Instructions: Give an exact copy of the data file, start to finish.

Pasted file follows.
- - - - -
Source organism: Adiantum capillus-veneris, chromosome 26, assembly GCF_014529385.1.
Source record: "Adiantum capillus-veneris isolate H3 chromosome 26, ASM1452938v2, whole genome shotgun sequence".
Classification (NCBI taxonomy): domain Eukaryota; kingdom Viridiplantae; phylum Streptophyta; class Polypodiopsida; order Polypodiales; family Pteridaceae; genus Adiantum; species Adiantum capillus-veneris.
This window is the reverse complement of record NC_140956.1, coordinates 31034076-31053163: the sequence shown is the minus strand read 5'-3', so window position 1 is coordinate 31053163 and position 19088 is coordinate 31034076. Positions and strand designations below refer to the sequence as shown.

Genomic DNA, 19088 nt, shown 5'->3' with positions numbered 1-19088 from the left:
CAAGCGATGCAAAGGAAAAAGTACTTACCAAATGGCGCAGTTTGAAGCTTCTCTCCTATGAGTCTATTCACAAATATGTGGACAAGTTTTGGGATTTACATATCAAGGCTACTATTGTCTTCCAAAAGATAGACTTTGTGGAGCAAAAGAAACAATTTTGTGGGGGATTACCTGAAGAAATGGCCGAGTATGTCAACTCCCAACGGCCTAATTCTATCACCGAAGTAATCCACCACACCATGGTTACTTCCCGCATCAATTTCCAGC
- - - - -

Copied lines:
Source organism: Adiantum capillus-veneris, chromosome 26, assembly GCF_014529385.1.
Source record: "Adiantum capillus-veneris isolate H3 chromosome 26, ASM1452938v2, whole genome shotgun sequence".
Classification (NCBI taxonomy): domain Eukaryota; kingdom Viridiplantae; phylum Streptophyta; class Polypodiopsida; order Polypodiales; family Pteridaceae; genus Adiantum; species Adiantum capillus-veneris.
This window is the reverse complement of record NC_140956.1, coordinates 31034076-31053163: the sequence shown is the minus strand read 5'-3', so window position 1 is coordinate 31053163 and position 19088 is coordinate 31034076. Positions and strand designations below refer to the sequence as shown.

Genomic DNA, 19088 nt, shown 5'->3' with positions numbered 1-19088 from the left:
CAAGCGATGCAAAGGAAAAAGTACTTACCAAATGGCGCAGTTTGAAGCTTCTCTCCTATGAGTCTATTCACAAATATGTGGACAAGTTTTGGGATTTACATATCAAGGCTACTATTGTCTTCCAAAAGATAGACTTTGTGGAGCAAAAGAAACAATTTTGTGGGGGATTACCTGAAGAAATGGCCGAGTATGTCAACTCCCAACGGCCTAATTCTATCACCGAAGTAATCCACCACACCATGGTTACTTCCCGCATCAATTTCCAGC